Tens of thousands of workers in the British food industry cannot afford to buy the everyday meals they produce, serve and sell.
The hidden hungry hardship was uncovered by a shocking report which discovered one-in-every-five grafting in the sector, which stretches from factories and distribution firms to cafes and supermarkets, live in households which had run out of food from a lack of money.
Two-in-five answering a survey for the Bakers' Union revealed they had been forced to eat less to feed other family members, including children, while one-in-12 admitted they'd relied on charity Foodbanks.
The scandal of hard-up vital employees in a swath of the economy stained by low pay, many on or just above the £8.91 minimum wage for those aged 23 and over, and irregular hours without guaranteed weekly shifts is heightened by the pandemic.
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Food workers complained they were ordered to work unsafely during the pandemic without proper PPE protection.
One female food retailer worker said: “The public doesn't seem to be aware how many people, even now, don't wear masks, don't distance, don't sanitise their hands and how we workers don't feel safe serving them.”
Official figures compiled by the Office for National Statistics showed the jobs with the highest Covid-19 death rates included food, drink and tobacco process operatives and sales and retail assistants.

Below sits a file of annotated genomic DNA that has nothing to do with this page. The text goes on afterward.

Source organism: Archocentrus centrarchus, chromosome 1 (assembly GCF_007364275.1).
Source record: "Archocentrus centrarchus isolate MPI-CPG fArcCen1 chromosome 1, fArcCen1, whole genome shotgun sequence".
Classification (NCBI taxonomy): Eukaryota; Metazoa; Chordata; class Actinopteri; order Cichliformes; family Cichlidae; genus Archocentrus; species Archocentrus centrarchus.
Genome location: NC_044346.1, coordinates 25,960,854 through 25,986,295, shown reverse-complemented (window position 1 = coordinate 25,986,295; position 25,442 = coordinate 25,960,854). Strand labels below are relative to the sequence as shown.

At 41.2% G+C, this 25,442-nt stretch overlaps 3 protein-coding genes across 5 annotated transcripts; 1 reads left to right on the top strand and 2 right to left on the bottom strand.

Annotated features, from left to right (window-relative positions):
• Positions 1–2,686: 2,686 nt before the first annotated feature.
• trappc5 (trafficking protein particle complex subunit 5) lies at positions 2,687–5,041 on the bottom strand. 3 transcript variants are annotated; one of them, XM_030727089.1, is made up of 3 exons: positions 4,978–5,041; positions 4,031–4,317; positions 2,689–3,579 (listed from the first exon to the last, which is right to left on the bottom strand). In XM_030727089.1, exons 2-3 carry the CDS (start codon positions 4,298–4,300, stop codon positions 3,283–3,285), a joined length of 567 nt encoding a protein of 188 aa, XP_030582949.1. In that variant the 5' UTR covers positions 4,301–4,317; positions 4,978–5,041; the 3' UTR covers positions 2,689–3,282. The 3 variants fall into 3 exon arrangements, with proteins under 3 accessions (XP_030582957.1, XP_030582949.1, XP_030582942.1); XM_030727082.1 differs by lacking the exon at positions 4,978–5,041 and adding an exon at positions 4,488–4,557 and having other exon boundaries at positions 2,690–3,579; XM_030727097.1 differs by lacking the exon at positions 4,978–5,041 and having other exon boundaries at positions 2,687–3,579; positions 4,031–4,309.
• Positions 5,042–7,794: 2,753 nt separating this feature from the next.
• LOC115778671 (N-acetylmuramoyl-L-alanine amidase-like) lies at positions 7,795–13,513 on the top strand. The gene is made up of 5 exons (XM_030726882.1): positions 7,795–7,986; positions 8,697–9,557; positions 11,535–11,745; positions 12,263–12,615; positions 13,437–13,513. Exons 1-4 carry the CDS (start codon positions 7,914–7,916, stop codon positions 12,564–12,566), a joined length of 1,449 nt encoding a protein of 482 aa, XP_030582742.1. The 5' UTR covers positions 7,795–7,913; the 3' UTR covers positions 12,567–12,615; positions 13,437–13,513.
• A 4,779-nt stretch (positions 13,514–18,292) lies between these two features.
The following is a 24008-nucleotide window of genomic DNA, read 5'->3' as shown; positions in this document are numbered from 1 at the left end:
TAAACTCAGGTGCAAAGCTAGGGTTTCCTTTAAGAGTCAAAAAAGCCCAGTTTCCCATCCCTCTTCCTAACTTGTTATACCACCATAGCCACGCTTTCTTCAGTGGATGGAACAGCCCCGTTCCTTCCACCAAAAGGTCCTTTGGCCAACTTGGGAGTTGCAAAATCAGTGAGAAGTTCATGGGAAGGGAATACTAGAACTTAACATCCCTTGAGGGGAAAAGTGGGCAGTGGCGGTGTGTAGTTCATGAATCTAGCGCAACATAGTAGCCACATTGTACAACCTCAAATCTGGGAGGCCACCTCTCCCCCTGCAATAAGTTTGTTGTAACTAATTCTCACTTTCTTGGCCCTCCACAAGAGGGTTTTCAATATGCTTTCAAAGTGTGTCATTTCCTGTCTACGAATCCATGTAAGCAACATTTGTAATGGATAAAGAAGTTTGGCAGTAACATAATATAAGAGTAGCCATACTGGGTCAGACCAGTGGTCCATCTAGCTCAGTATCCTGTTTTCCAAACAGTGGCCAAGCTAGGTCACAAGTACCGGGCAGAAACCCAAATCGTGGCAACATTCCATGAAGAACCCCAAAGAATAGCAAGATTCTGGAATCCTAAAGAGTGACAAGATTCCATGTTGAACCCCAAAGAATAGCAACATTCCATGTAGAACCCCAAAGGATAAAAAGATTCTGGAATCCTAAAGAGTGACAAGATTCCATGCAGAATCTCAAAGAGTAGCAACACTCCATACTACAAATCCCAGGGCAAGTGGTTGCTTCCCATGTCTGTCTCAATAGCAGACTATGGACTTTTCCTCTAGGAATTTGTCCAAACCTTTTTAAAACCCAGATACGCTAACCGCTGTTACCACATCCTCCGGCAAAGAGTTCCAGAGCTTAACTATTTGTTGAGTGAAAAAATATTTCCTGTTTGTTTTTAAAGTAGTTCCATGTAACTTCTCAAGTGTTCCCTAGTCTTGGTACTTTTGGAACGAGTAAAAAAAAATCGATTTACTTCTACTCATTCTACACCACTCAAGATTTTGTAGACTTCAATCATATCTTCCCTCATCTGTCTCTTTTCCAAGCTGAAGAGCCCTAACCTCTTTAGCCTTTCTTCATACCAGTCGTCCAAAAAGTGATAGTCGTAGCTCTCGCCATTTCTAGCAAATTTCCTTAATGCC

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The food industry's workforce in the survey reported feeling stressed and worried as well as unappreciated by a public which they believed didn't recognise the importance of their roles.
Sarah Woolley, General Secretary of the Bakers' Union, said: “No one should go without food in the sixth richest country in the world yet, shamefully, too many food workers are struggling to earn enough to purchase the very food they produce.
“The pandemic has shone a light on the real key workers in this country – we can't allow them to be failed any longer.
“The time is right for the right to food to be enshrined in law, to make food truly accessible, affordable, healthy, safe to eat and fairly produced by well-paid and protected staff throughout the food sector."